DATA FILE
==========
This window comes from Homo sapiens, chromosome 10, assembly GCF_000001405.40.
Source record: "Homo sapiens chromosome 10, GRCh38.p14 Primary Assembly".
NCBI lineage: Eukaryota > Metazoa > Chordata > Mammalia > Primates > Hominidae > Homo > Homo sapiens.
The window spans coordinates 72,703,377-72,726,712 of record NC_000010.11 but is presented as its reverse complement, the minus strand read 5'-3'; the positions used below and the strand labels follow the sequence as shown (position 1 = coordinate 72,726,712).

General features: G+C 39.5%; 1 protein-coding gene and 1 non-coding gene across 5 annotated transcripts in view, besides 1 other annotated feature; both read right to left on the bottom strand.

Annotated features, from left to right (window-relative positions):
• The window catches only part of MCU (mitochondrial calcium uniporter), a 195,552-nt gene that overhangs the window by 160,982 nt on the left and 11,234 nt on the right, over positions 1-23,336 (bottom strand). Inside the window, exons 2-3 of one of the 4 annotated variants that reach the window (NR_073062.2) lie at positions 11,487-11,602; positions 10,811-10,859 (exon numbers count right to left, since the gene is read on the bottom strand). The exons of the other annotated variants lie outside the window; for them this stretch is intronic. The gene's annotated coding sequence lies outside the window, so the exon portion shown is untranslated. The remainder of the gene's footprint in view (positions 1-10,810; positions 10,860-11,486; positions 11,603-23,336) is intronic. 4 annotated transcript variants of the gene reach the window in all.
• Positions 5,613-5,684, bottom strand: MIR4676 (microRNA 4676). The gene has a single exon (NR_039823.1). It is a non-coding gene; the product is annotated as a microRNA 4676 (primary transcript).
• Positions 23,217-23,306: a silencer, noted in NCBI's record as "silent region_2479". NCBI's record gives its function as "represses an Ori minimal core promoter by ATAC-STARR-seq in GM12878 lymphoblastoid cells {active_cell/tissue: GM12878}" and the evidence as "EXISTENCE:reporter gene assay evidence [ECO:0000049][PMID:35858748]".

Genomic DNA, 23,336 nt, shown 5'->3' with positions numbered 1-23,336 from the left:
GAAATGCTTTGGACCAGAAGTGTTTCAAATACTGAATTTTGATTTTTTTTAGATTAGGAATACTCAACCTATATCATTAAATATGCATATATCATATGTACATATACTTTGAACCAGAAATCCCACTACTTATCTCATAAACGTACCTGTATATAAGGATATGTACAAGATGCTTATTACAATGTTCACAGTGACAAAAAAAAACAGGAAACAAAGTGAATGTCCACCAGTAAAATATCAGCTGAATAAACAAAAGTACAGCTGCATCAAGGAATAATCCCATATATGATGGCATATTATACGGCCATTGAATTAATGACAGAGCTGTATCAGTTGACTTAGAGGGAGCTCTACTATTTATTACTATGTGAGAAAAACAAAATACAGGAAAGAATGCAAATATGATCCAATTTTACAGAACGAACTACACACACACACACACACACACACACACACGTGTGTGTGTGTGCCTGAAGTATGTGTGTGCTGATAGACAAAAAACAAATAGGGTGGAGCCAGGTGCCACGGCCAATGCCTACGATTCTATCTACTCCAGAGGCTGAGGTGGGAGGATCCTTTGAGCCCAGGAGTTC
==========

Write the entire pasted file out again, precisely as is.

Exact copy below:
This window comes from Homo sapiens, chromosome 10, assembly GCF_000001405.40.
Source record: "Homo sapiens chromosome 10, GRCh38.p14 Primary Assembly".
NCBI lineage: Eukaryota > Metazoa > Chordata > Mammalia > Primates > Hominidae > Homo > Homo sapiens.
The window spans coordinates 72,703,377-72,726,712 of record NC_000010.11 but is presented as its reverse complement, the minus strand read 5'-3'; the positions used below and the strand labels follow the sequence as shown (position 1 = coordinate 72,726,712).

General features: G+C 39.5%; 1 protein-coding gene and 1 non-coding gene across 5 annotated transcripts in view, besides 1 other annotated feature; both read right to left on the bottom strand.

Annotated features, from left to right (window-relative positions):
• The window catches only part of MCU (mitochondrial calcium uniporter), a 195,552-nt gene that overhangs the window by 160,982 nt on the left and 11,234 nt on the right, over positions 1-23,336 (bottom strand). Inside the window, exons 2-3 of one of the 4 annotated variants that reach the window (NR_073062.2) lie at positions 11,487-11,602; positions 10,811-10,859 (exon numbers count right to left, since the gene is read on the bottom strand). The exons of the other annotated variants lie outside the window; for them this stretch is intronic. The gene's annotated coding sequence lies outside the window, so the exon portion shown is untranslated. The remainder of the gene's footprint in view (positions 1-10,810; positions 10,860-11,486; positions 11,603-23,336) is intronic. 4 annotated transcript variants of the gene reach the window in all.
• Positions 5,613-5,684, bottom strand: MIR4676 (microRNA 4676). The gene has a single exon (NR_039823.1). It is a non-coding gene; the product is annotated as a microRNA 4676 (primary transcript).
• Positions 23,217-23,306: a silencer, noted in NCBI's record as "silent region_2479". NCBI's record gives its function as "represses an Ori minimal core promoter by ATAC-STARR-seq in GM12878 lymphoblastoid cells {active_cell/tissue: GM12878}" and the evidence as "EXISTENCE:reporter gene assay evidence [ECO:0000049][PMID:35858748]".

Genomic DNA, 23,336 nt, shown 5'->3' with positions numbered 1-23,336 from the left:
GAAATGCTTTGGACCAGAAGTGTTTCAAATACTGAATTTTGATTTTTTTTAGATTAGGAATACTCAACCTATATCATTAAATATGCATATATCATATGTACATATACTTTGAACCAGAAATCCCACTACTTATCTCATAAACGTACCTGTATATAAGGATATGTACAAGATGCTTATTACAATGTTCACAGTGACAAAAAAAAACAGGAAACAAAGTGAATGTCCACCAGTAAAATATCAGCTGAATAAACAAAAGTACAGCTGCATCAAGGAATAATCCCATATATGATGGCATATTATACGGCCATTGAATTAATGACAGAGCTGTATCAGTTGACTTAGAGGGAGCTCTACTATTTATTACTATGTGAGAAAAACAAAATACAGGAAAGAATGCAAATATGATCCAATTTTACAGAACGAACTACACACACACACACACACACACACACACACGTGTGTGTGTGTGCCTGAAGTATGTGTGTGCTGATAGACAAAAAACAAATAGGGTGGAGCCAGGTGCCACGGCCAATGCCTACGATTCTATCTACTCCAGAGGCTGAGGTGGGAGGATCCTTTGAGCCCAGGAGTTC